The World Bank Group is looking to deepen regional integration on the African Continent with an updated Regional Integration and Cooperation Assistance Strategy (RICAS) for the continent.
The updated RICAS will support greater regional connectivity in the areas of transport, energy and digital infrastructure.
It will also promote trade and market integration through trade facilitation in regional economic corridors, technical assistance for roll out of the AfCFTA, support to regional value chains and integration of financial markets.
“The update of the World Bank Group’s approach to regional integration comes at a crucial moment when the African Continental Free Trade Area (AfCFTA) has entered its operational phase, with the objective to boost intra-African trade, support trade facilitation and realize the potential market of 1.2 billion people”, said Moussa Faki Mahamat, Chairperson of the African Union Commission.
“The key pillars are well aligned with our priorities for continental integration and are relevant to help ensure the recovery of our economies following the Covid-19 pandemic,” he added.
The Covid-19 pandemic has challenged regional integration efforts, while highlighting the urgency of integration to improve countries and regional institutions’ ability and commitment to weather such shocks.
“The high commitment of African leaders to regional integration is commendable and deserves our support. In our region, we will work with countries and regional institutions to ensure that efforts at the national level are complemented by regional solutions, and we will increase our cooperation with our partners to respond to the significant cross border challenges in the Sahel and Lake Chad regions,” said Ousmane Diagana, World Bank’s Vice President for West and Central Africa.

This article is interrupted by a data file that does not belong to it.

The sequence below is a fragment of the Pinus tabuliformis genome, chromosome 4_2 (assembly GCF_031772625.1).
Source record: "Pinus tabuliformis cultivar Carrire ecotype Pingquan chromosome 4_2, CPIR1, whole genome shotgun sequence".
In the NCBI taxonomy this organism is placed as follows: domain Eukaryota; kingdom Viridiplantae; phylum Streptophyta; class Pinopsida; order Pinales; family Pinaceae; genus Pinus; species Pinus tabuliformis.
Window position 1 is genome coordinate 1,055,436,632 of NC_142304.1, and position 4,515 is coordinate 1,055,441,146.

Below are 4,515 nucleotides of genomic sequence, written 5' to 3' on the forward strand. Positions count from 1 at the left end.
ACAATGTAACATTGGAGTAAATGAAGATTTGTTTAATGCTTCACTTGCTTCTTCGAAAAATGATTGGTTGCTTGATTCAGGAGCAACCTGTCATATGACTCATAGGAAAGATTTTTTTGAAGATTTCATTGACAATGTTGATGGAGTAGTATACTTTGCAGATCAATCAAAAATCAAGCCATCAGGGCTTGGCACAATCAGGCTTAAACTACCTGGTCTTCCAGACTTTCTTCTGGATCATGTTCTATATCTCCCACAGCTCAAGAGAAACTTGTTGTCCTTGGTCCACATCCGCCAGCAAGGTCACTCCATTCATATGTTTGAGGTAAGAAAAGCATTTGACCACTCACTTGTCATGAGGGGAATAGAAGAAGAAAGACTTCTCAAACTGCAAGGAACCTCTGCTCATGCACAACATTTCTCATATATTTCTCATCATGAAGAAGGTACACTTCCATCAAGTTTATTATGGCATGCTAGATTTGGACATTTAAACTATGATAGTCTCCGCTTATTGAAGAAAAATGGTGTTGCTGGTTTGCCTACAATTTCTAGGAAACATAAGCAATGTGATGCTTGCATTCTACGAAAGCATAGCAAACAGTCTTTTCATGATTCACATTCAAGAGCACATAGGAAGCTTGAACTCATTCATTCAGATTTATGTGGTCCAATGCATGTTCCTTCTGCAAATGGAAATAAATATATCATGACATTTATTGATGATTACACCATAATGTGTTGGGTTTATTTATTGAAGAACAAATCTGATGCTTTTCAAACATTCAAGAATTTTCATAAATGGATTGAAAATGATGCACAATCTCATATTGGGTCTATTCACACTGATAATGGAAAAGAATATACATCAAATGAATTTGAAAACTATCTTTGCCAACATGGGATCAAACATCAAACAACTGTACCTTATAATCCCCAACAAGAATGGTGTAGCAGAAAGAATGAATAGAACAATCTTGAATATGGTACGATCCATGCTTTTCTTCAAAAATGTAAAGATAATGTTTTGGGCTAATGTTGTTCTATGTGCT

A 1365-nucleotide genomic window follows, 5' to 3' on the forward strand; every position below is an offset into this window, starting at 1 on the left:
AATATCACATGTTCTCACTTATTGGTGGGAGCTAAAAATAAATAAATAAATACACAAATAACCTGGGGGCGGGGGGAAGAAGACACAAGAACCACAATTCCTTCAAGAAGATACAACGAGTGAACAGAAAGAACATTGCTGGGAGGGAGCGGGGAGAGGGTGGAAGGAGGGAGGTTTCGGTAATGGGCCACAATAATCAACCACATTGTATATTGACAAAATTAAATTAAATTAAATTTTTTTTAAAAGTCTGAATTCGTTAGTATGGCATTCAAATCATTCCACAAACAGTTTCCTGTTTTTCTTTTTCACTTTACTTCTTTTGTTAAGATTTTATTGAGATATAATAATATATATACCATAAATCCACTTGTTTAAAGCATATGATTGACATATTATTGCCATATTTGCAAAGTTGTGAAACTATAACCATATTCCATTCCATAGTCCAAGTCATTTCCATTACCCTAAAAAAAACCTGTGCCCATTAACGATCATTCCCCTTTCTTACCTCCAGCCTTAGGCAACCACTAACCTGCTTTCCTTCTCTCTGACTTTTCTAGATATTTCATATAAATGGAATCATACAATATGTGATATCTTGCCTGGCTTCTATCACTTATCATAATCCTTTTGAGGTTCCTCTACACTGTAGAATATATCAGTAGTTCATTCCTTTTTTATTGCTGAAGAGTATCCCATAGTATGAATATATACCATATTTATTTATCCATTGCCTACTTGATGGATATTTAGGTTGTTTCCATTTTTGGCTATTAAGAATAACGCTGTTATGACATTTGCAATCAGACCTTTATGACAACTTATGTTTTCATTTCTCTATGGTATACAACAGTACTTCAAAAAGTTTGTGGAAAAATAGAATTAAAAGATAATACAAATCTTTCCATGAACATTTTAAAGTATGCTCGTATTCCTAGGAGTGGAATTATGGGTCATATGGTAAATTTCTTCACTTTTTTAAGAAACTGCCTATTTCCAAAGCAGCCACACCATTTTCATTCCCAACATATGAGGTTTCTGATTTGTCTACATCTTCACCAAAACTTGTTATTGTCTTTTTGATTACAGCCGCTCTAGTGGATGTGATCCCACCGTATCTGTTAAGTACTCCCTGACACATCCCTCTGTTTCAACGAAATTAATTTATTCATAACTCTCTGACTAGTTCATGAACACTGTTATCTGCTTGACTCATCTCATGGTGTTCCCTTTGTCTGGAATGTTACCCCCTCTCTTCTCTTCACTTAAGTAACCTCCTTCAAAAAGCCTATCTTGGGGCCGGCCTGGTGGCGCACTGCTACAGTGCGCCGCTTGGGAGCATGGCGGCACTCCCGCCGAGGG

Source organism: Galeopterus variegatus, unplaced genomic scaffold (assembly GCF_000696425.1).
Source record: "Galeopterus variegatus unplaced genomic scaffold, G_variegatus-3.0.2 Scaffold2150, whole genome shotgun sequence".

Hafez Ghanem, World Bank’s Vice President for East and Southern Africa said: “For the AfCFTA to succeed, we must invest in regional policies and regulations, including in the area of digital solutions and energy access, that are key to addressing barriers to integration and vital to our continent’s economic transformation.” He also emphasized the need for regional cooperation to support development in the Horn of Africa: “We are stepping up our work with our partners on the Horn of Africa Initiative to help develop regional infrastructure networks, increase trade and investments and to address transboundary threats such as locust upsurges, diseases and others.”
In its new approach, the World Bank Group is expanding its reach –for the first time—to include Northern African countries in its regional integration agenda to help strengthen dialogue on a continental integration policy agenda and to engage the private sector in North Africa to assess opportunities for scaling-up their investments in other parts of the continent.
Key highlights of the updated strategy are on human capital development through strengthened pandemic and disease surveillance, skills development, women’s empowerment, statistics and Digital Identification for Development.
A fourth pillar focuses on resilience and efforts to help address food insecurity and agro-pastoralism, cross-border risks such as climate change and pest invasions, working with partners to address issues related to displaced populations in border areas, and work on transboundary waters.
The update also aligns with the Bank’s Fragility, Conflict and Violence strategy by placing special emphasis on cross-border issues in fragile zones such as the Horn of Africa, Sahel, Lake Chad and Great Lakes regions.
The World Bank Group remains a key contributor to Africa’s regional integration agenda, with existing commitments of over $19 billion across the institution. In the next three years, funding will increase by over $8 billion in IDA* financing with new investments to help the continent address barriers to integration and facilitate collective actions in priority areas.